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“Mark Zuckerberg goes in for the kill.” “A hit to Elon Musk.” “Meta lands knockout blow on Twitter.” Headline writers reached for the age-old tropes this week as the owner of Facebook announced the launch of Threads.
Who can blame them? Business is boring compared with violence. Hence why (mostly) men in suits love metaphors that evoke combat. How ironic, therefore, that the two protagonists in this social media battle have agreed to actually fight.
Please let it happen. Chief executives have been neutered for too long. Given many are borderline psychopaths, turning them into bland commodities probably reduced share price risk. But comms and PR teams have made the world a duller place.
And I struggle to think of a single other case of company heads going for the literal jugular. Bouts between middle managers — even interns — are equally rare. The real story of Zuck vs Musk is just how unusual white-collar rumbles now are. My old chief investment officer used to pace the desks with a baseball bat and, yes, it made us nervous. But I never saw him swing it (although I did wake up on the floor with a sore head once).
Data on the prevalence of office brawls is hard to come by. First, because most studies — such as the much-cited global survey by the International Labour Organization, Lloyd’s Register Foundation and Gallup — do not separate physical violence from harassment.
Second, studies of altercations in the workplace tend to lump all forms of employment together, capturing police officers and prison wardens as well as accountants and secretaries. This distorts the picture, somewhat.
For example, a Health and Safety Executive report from the UK government, which does provide a breakdown by occupation as well as distinguishing assaults from threats, reckons that “protective service” workers, such as security guards, face six times the average risk of physical violence.
No surprise there. But it is six times a very low rate to begin with — just 1.4 per cent of respondents. As for office workers being assaulted, only 0.8 per cent of the 4,000 surveyed have experienced it.
Nor have I ever witnessed or heard of a punch-up in my three decades in finance, consulting and journalism. Everyone I ask says likewise. This has always amazed me, considering the long hours, insane levels of stress and (in the case of banking) huge amounts of money involved — all common predictors of violent outbreaks.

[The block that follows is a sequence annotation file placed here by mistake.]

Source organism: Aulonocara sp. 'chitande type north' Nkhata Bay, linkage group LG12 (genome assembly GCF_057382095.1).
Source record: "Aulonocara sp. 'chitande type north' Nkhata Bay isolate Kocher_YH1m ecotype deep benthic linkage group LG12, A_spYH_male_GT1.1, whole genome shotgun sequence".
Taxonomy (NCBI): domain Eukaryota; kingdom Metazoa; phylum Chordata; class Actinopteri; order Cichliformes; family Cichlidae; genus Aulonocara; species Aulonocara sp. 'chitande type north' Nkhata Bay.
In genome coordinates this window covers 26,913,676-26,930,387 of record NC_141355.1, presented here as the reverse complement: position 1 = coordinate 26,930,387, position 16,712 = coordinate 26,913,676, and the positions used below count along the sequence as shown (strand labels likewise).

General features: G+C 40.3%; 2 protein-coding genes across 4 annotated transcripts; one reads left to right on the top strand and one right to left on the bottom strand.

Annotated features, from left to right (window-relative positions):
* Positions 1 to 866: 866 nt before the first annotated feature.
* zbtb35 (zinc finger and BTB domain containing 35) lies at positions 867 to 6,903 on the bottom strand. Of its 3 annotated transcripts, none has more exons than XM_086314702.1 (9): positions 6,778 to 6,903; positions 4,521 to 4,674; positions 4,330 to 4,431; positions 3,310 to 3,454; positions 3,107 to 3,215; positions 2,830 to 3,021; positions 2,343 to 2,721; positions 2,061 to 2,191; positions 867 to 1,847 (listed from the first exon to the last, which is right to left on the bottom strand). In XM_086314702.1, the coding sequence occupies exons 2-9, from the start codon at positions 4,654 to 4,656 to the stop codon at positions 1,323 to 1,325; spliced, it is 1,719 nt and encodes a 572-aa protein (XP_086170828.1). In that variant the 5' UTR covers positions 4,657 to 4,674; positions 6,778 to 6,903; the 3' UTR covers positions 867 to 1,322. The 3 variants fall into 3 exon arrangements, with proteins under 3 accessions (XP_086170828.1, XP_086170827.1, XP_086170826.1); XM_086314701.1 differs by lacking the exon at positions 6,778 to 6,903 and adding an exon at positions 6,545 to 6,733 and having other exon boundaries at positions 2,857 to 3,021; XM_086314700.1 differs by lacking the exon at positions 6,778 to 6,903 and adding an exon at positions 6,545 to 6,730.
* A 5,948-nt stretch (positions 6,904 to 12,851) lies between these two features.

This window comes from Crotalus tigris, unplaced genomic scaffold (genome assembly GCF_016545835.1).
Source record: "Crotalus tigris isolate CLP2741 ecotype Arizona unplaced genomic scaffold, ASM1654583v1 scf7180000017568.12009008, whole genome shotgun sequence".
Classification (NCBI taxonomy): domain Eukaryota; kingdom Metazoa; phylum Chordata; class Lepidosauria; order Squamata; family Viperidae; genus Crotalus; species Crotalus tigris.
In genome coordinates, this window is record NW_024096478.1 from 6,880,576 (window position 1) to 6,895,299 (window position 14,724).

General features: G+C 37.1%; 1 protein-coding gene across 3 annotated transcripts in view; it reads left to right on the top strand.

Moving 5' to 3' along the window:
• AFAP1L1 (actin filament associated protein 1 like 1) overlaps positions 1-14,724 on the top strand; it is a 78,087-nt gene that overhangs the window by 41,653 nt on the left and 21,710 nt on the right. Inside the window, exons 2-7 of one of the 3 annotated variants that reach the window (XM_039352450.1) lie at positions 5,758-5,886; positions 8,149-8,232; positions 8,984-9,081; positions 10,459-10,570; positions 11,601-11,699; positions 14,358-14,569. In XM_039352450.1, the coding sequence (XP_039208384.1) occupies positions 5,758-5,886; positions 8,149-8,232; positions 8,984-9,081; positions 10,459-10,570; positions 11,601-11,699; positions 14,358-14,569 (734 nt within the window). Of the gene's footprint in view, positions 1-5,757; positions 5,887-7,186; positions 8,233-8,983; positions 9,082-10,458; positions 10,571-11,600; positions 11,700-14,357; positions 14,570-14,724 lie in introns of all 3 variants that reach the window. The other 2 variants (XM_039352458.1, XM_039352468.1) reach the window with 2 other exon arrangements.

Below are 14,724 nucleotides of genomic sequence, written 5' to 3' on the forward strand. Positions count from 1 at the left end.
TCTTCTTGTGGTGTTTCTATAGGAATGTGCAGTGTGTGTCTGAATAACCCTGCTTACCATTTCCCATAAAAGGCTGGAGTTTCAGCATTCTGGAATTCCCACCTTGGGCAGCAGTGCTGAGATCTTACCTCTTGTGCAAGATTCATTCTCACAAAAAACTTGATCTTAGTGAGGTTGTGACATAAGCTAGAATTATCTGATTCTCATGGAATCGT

I’ve seen countless puny bosses usher silverback colleagues into a private room to say: “You’re fired, no bonus.” They always emerge unscathed. Rival executives glare at each other in meetings for years, red-faced with frustration, but never trade blows.
How come? Offices are professional spaces, which means best behaviour by definition. They are temples of the mind — supposedly — not muscle. Culture and teamwork are instilled from day one. And I guess the fear of losing one’s job, or jail in the worst cases, always helps.
But subjugating our base impulses isn’t a given. It doesn’t extend to how offices deal with romance or sex, for instance. In a recent US survey, 43 per cent of respondents who date a colleague end up marrying them. A similar proportion who had a workplace romance cheated on their partner with a colleague. Half said they flirt in the office.
In comparison, the statistically insignificant amount of biffo — so prevalent elsewhere in society — is a triumph of either restraint or design. Whatever the reason, we should be celebrating. And if there is something uniquely safe about office settings, perhaps we should rethink our new obsession with working from home.
Of course, a Musk-Zuck ruck is pure showboating — if inconsistent with white-collar peace and love. Still, it would be fabulous entertainment. Dana White, president of the Ultimate Fighting Championship, is involved in the plan. There is talk of millions going to charity.
All good stuff. But I mostly wish to see two chief executives in a cage fight because I believe that leaders should put everything on the line and charge from the front. How different to politicians waging war miles from the bullets. Or bosses who earn a fortune irrespective of results.
Two men making fools of themselves should also be encouraged. It will be good therapy. Managers of the world — mostly anodyne, now, to the point of pointlessness — take note. To my mind, it is no coincidence that Musk and Zuckerberg want to fight while having created $1.6tn in market value between them.